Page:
How to Weld PLA Parts
Contrary to how 3D printing is shown in the movies, there is often a lot of post-processing work that needs to be done before a 3D printed project is deemed presentable. A 3D print can have a rough surface that needs to be sanded smooth or have supports that have to be cut away.
In some cases, a project might be too big to be printed in just one piece. Post-processing will then involve putting the pieces together and welding the seams shut. In this article, we will tackle how to properly weld parts printed with PLA.
When is PLA welding necessary?
Putting separate pieces of PLA together may be needed if you’re working on a huge 3D printing project. Many 3D printing hobbyists nowadays work with desktop-scale 3D printers with very limited build volume. This means that a big part may have to be printed as several smaller parts.
In some cases, finished PLA prints can also come out with a few separated layers or cracks. If these flaws are minor, there’s a chance that they can still be repaired via PLA welding. Some joints may also not have enough surface to apply substantial glue, making PLA welding a more effective alternative to bind them together.
To clarify, PLA welding is not the same as gluing two pieces of PLA together. The idea of PLA welding is to bond separate pieces of PLA together using also PLA as a binding agent. Theoretically, this should create a bond that is strong and also looks clean and seamless.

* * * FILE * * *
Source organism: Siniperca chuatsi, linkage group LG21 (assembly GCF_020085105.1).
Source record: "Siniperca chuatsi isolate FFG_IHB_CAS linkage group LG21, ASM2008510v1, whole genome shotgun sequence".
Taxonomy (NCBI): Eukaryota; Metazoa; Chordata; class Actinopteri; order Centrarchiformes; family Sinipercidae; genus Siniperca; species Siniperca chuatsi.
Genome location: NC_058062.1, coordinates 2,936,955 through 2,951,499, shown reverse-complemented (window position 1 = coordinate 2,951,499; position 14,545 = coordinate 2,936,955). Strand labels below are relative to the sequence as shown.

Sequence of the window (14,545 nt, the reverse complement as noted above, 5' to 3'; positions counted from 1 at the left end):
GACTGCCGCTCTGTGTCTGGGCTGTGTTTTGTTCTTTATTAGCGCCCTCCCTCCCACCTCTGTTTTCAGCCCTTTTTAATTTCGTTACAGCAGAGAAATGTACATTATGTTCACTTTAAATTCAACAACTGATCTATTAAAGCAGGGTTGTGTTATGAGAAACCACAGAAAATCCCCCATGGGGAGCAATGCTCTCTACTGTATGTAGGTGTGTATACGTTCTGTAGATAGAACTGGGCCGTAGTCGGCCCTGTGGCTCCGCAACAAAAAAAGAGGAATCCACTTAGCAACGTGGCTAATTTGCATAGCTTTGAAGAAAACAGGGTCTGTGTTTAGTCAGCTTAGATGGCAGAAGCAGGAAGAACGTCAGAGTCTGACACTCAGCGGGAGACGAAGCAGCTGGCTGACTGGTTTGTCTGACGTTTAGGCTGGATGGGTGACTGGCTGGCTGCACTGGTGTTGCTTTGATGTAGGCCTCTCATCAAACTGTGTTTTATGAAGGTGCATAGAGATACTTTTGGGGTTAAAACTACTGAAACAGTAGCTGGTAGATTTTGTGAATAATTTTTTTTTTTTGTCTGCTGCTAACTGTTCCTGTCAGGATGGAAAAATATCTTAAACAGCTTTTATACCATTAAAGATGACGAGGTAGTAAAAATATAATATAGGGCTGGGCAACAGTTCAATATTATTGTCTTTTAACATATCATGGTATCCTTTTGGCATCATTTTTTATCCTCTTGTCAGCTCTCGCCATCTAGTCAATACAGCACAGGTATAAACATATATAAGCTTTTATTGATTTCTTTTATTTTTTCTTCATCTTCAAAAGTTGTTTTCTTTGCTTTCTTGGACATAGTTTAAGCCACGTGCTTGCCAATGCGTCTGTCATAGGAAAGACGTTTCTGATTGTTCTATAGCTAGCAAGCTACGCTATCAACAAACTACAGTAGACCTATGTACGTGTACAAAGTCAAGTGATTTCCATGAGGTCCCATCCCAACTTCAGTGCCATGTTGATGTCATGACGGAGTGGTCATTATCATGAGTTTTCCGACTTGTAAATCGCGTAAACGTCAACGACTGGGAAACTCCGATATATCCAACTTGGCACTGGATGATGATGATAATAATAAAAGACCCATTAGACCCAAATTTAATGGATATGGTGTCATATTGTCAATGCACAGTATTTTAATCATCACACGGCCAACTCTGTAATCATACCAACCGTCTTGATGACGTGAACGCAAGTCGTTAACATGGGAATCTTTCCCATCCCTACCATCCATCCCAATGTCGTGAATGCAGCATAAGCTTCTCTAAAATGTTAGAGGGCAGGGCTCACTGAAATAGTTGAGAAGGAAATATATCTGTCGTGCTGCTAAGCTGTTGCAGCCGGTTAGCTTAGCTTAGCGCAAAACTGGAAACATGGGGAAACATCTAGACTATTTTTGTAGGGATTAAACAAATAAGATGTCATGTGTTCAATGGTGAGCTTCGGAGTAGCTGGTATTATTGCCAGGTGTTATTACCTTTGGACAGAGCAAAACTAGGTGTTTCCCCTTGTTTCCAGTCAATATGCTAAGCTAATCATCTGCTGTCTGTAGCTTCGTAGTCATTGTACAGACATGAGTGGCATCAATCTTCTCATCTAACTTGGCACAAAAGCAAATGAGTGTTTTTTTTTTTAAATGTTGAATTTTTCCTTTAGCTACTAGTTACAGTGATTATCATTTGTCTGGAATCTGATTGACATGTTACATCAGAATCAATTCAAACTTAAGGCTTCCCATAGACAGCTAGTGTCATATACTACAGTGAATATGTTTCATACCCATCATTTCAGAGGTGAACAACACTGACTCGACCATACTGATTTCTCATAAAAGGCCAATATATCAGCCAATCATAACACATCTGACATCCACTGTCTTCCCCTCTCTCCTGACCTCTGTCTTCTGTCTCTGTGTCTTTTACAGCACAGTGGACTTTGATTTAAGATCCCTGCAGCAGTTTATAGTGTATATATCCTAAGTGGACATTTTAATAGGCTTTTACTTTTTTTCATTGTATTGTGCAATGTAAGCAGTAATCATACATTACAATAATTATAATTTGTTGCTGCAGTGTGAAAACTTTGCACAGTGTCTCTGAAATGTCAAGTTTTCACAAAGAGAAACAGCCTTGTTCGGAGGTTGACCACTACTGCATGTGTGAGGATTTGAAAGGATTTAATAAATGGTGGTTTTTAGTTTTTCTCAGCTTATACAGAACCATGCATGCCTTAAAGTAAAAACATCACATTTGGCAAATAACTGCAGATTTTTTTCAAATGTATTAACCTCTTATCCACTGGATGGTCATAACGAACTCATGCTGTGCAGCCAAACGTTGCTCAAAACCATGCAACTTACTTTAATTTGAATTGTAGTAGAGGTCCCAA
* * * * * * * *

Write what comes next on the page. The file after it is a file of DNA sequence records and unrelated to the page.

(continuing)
Another benefit of PLA welding is that it allows your 3D print to retain the thermal characteristics and physical properties of PLA. This is ideal for projects that are uniquely designed to use PLA. An adhesive, in these cases, is considered a contaminant that is best done away with.
Methods for PLA welding
The best method for PLA welding will require that you have either a Dremel tool, cordless drill, or any similar power rotary tool. You will also need a collet or any mechanism for clamping a piece of PLA filament to the tool’s rotary component. The size of the collet will depend on the diameter of the filament that you have.
Start off by sticking a piece of filament into the collet. Make sure that the filament is short enough to stay upright – about 2 to 3 centimeters should be perfect. With the filament in place, you can then run the drill or Dremel tool.
The goal here is to place the rotating filament against the seam that you want to repair. Ideally, the friction from the rapid rotation will produce just enough heat to melt the filament very gradually. This molten PLA filament will then penetrate into the seam, forming a strong bond and creating a mask that will keep the seam concealed.
The main challenge of this method is to find the proper rotation speed for your tool. If it’s rotating too fast, you may end up melting the filament too quickly and end up having molten plastic splattering around your work area. Too slow and you might not generate enough friction to melt the PLA filament.